This past week I’ve done something I haven’t done in years: submit a job application. I’ve always royally sucked at applying for jobs. My first ever job was an internship-turned-full-time, and then people from that job started their own company and headhunted me into my second job. After quitting it in 2009, I’ve been 100% freelance. Jobseeking stage 1: two jobs, zero applications.
There was also a brief period in 2013 when my previous freelance gig became unsustainable and I basically applied for every part-time retail job in Liverpool. I haven’t heard back from anyone at the time, and in restrospect, I’m profoundly thankful for that, as that had ultimately led to me building a new successful freelance practice. Still, jobseeking stage 2: ~20 applications, zero jobs.
Then, last week, a short existential crisis spiral had led me to jobseeing stage 3: applying for the vacancy of an assistant librarian. Thus came the truly surrealist task of distilling 15 years of freelancing, 7 years as a novelist and comic book writer, and 4 years of largely unrelated finance experience into something that would demonstrate the hiring panel my suitability for the job.
Welp, I thought as I worked my way through the application form. I’ll just list my previous and current jobs in the appropriate section, and then make an impassioned plea in the part reserved for the cover letter, saying that even though none of my previous employment and self-employment is particularly relevant for the job, I’m really passionate about books and knowledge, I’m a writer, for Pete’s sake, so… pretty please?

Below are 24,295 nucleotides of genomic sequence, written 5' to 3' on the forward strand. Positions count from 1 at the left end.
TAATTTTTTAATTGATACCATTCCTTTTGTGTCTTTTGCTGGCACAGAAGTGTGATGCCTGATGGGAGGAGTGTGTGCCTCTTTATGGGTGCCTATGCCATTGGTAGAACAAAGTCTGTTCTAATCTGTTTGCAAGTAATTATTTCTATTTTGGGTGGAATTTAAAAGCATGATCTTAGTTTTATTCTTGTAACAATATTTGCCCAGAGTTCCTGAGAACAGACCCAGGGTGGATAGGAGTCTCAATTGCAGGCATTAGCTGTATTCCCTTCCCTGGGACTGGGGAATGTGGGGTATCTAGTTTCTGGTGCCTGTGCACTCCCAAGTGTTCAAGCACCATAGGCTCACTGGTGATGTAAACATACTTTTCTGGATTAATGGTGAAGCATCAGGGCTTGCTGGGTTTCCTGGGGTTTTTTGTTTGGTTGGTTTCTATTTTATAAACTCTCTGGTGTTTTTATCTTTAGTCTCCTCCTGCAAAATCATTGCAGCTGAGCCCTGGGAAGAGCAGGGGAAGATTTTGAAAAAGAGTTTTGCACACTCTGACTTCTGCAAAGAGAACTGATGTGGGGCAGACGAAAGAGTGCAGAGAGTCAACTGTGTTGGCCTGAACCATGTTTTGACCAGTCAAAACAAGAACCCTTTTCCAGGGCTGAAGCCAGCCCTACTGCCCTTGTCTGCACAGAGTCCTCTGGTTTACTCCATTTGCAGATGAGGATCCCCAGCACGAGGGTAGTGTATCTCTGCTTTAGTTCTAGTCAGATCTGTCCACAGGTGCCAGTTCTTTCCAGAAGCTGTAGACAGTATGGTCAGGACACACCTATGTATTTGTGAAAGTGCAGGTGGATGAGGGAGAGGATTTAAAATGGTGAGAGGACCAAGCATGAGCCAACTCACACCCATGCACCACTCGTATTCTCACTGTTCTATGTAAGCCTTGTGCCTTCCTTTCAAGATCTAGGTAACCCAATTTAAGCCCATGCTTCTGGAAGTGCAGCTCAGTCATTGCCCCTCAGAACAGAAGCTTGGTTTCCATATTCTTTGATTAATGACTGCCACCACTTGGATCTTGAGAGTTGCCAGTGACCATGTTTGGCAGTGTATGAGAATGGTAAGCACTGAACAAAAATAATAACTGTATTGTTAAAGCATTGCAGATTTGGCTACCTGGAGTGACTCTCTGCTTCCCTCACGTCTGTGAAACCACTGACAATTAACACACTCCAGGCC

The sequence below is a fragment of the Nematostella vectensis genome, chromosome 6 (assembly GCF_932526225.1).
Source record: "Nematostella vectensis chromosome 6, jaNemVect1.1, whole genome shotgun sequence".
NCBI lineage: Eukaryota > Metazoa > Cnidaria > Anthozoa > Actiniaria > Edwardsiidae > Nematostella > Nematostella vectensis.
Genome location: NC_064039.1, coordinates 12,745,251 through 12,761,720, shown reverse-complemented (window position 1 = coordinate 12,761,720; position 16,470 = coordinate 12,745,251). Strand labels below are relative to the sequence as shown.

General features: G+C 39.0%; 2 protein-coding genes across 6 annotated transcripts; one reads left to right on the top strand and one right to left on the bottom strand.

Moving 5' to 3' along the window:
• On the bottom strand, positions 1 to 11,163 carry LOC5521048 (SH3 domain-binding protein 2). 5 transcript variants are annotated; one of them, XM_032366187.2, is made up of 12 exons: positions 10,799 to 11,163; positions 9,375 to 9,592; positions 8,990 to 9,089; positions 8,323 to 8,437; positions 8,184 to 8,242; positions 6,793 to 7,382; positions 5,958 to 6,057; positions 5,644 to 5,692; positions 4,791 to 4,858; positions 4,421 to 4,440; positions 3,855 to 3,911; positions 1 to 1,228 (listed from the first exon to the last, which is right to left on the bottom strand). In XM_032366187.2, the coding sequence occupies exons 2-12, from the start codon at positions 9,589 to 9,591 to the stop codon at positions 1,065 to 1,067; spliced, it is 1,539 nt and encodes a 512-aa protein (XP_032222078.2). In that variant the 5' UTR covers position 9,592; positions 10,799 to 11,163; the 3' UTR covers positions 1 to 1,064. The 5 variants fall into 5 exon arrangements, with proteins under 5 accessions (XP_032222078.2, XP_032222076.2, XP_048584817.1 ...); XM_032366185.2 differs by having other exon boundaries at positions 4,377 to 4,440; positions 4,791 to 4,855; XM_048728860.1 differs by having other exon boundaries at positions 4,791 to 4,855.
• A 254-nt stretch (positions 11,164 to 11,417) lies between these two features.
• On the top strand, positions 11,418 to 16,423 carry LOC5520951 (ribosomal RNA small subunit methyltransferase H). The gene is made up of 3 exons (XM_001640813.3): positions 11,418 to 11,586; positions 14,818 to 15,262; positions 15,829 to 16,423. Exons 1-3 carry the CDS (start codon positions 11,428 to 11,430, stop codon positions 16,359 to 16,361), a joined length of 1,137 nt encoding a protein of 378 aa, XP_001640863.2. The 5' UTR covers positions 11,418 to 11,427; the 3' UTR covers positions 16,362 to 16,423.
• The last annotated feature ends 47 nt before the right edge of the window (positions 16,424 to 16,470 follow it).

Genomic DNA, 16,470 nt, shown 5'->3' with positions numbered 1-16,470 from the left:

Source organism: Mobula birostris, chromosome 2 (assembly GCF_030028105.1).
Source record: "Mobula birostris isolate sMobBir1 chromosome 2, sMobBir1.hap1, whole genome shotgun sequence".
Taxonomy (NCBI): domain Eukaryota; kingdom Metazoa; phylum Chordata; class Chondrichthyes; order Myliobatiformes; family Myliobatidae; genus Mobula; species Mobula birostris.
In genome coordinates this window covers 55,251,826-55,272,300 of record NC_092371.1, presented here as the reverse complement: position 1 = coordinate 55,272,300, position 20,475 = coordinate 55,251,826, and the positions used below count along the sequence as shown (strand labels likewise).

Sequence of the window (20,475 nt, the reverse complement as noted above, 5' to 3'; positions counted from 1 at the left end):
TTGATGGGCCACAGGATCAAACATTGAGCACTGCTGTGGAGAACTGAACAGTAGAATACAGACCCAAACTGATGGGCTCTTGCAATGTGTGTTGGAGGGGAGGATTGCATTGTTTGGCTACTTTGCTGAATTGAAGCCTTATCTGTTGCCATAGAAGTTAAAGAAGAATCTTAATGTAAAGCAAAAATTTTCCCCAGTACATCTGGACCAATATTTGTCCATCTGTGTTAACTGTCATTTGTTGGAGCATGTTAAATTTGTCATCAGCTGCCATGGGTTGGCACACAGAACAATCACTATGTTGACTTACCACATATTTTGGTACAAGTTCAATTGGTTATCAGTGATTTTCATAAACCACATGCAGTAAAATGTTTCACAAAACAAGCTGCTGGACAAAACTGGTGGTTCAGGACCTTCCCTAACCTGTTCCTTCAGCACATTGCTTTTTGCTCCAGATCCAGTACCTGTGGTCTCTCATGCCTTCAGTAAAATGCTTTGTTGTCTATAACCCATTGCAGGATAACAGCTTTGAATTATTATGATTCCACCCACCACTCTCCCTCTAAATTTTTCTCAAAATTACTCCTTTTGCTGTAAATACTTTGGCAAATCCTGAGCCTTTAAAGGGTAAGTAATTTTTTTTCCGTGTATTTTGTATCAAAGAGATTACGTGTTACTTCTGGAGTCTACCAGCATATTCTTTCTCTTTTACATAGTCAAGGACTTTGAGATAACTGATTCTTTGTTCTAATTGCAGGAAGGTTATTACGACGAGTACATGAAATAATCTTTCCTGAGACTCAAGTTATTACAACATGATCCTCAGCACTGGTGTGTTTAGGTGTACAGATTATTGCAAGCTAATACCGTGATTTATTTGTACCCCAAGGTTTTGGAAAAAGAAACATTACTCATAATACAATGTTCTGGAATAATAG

I’m happy to say it didn’t come to this. Because as I thought, REALLY thought about the work I used to do, and the work I do today, the more I came to realize that none of my previous jobs and projects were a waste of time or a forgotten chapter of my life. My skills and knowledge today are the sum of everything I’ve done – whether for an employer, a client, a volunteer project, or for creative work.
They want someone who can convey information to people in understandable ways – well, I’ve done that when I held trainings for the sales department on how to write loan applications, when I coahed new employees and my replacements, when I advised clients on their own CVs and cover letters.
They want someone who can offer friendly customer service and get people enthused about books – I womanned many a convention table, chatting up people I’ve never met before, and getting them sufficiently enthused about the books in front of them that many of them voluntarily gave me money in exchange for those books.
They want someone who has time management and organization skills – ladies, you’re looking at someone who has held a freelance gig in conjunction with a part-time job AND a full-time uni.
The list goes on, but I won’t bore you with the rest, because I didn’t write this blog post to brag about my credentials (although if anyone from the recruitment panel is reading this while running a background google check on me – hello, it’s very good to see you, enjoy your time on my blog, please pick up a free short story collection). The main point is, I think that I figured out why I’ve always sucked at applying for jobs.